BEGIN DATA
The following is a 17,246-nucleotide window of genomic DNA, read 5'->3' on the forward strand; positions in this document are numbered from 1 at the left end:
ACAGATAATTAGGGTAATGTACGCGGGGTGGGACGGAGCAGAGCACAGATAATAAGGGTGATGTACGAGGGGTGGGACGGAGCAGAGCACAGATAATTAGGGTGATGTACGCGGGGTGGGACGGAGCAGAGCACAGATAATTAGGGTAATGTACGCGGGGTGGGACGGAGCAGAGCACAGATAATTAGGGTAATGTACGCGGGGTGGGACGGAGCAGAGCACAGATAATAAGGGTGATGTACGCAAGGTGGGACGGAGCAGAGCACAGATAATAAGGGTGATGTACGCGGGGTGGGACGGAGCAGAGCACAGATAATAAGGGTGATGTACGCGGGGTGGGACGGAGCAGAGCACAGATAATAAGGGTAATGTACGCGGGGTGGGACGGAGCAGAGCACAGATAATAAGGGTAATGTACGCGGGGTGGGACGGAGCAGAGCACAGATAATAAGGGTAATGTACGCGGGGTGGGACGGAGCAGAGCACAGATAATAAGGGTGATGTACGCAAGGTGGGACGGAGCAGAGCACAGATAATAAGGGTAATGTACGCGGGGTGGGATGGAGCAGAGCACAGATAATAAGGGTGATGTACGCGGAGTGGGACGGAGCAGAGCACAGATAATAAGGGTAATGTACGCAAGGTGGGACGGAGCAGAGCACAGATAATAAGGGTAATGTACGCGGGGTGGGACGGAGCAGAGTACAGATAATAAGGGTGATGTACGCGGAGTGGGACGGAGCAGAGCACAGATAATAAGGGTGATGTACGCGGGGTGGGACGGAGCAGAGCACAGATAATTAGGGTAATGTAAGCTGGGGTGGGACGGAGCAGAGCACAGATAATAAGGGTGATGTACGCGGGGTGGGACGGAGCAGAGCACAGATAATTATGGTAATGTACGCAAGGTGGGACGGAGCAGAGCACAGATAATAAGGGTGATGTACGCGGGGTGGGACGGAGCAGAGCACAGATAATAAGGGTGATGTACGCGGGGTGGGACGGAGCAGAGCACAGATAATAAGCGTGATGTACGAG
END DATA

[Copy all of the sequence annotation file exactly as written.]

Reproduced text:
The following is a 17,246-nucleotide window of genomic DNA, read 5'->3' on the forward strand; positions in this document are numbered from 1 at the left end:
ACAGATAATTAGGGTAATGTACGCGGGGTGGGACGGAGCAGAGCACAGATAATAAGGGTGATGTACGAGGGGTGGGACGGAGCAGAGCACAGATAATTAGGGTGATGTACGCGGGGTGGGACGGAGCAGAGCACAGATAATTAGGGTAATGTACGCGGGGTGGGACGGAGCAGAGCACAGATAATTAGGGTAATGTACGCGGGGTGGGACGGAGCAGAGCACAGATAATAAGGGTGATGTACGCAAGGTGGGACGGAGCAGAGCACAGATAATAAGGGTGATGTACGCGGGGTGGGACGGAGCAGAGCACAGATAATAAGGGTGATGTACGCGGGGTGGGACGGAGCAGAGCACAGATAATAAGGGTAATGTACGCGGGGTGGGACGGAGCAGAGCACAGATAATAAGGGTAATGTACGCGGGGTGGGACGGAGCAGAGCACAGATAATAAGGGTAATGTACGCGGGGTGGGACGGAGCAGAGCACAGATAATAAGGGTGATGTACGCAAGGTGGGACGGAGCAGAGCACAGATAATAAGGGTAATGTACGCGGGGTGGGATGGAGCAGAGCACAGATAATAAGGGTGATGTACGCGGAGTGGGACGGAGCAGAGCACAGATAATAAGGGTAATGTACGCAAGGTGGGACGGAGCAGAGCACAGATAATAAGGGTAATGTACGCGGGGTGGGACGGAGCAGAGTACAGATAATAAGGGTGATGTACGCGGAGTGGGACGGAGCAGAGCACAGATAATAAGGGTGATGTACGCGGGGTGGGACGGAGCAGAGCACAGATAATTAGGGTAATGTAAGCTGGGGTGGGACGGAGCAGAGCACAGATAATAAGGGTGATGTACGCGGGGTGGGACGGAGCAGAGCACAGATAATTATGGTAATGTACGCAAGGTGGGACGGAGCAGAGCACAGATAATAAGGGTGATGTACGCGGGGTGGGACGGAGCAGAGCACAGATAATAAGGGTGATGTACGCGGGGTGGGACGGAGCAGAGCACAGATAATAAGCGTGATGTACGAG